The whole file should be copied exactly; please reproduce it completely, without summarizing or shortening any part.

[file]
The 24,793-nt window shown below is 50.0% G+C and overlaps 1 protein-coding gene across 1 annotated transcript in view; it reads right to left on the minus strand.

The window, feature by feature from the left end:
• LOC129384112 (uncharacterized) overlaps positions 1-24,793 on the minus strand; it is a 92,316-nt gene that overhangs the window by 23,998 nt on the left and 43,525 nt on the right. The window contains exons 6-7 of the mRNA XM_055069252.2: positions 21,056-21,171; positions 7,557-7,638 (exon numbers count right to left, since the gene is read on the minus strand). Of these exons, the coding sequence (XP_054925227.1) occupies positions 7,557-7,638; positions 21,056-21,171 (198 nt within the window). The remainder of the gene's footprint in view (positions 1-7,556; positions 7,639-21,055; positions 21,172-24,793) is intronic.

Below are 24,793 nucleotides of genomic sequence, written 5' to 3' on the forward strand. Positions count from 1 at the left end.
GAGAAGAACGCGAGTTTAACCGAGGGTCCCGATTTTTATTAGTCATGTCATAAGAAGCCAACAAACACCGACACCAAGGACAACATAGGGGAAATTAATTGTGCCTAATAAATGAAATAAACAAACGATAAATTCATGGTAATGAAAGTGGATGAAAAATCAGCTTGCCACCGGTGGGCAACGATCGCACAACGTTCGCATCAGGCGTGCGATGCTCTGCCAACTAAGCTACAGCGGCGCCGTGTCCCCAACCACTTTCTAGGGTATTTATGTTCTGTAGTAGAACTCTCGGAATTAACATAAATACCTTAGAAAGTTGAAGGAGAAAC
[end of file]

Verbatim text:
The 24,793-nt window shown below is 50.0% G+C and overlaps 1 protein-coding gene across 1 annotated transcript in view; it reads right to left on the minus strand.

The window, feature by feature from the left end:
• LOC129384112 (uncharacterized) overlaps positions 1-24,793 on the minus strand; it is a 92,316-nt gene that overhangs the window by 23,998 nt on the left and 43,525 nt on the right. The window contains exons 6-7 of the mRNA XM_055069252.2: positions 21,056-21,171; positions 7,557-7,638 (exon numbers count right to left, since the gene is read on the minus strand). Of these exons, the coding sequence (XP_054925227.1) occupies positions 7,557-7,638; positions 21,056-21,171 (198 nt within the window). The remainder of the gene's footprint in view (positions 1-7,556; positions 7,639-21,055; positions 21,172-24,793) is intronic.

Below are 24,793 nucleotides of genomic sequence, written 5' to 3' on the forward strand. Positions count from 1 at the left end.
GAGAAGAACGCGAGTTTAACCGAGGGTCCCGATTTTTATTAGTCATGTCATAAGAAGCCAACAAACACCGACACCAAGGACAACATAGGGGAAATTAATTGTGCCTAATAAATGAAATAAACAAACGATAAATTCATGGTAATGAAAGTGGATGAAAAATCAGCTTGCCACCGGTGGGCAACGATCGCACAACGTTCGCATCAGGCGTGCGATGCTCTGCCAACTAAGCTACAGCGGCGCCGTGTCCCCAACCACTTTCTAGGGTATTTATGTTCTGTAGTAGAACTCTCGGAATTAACATAAATACCTTAGAAAGTTGAAGGAGAAAC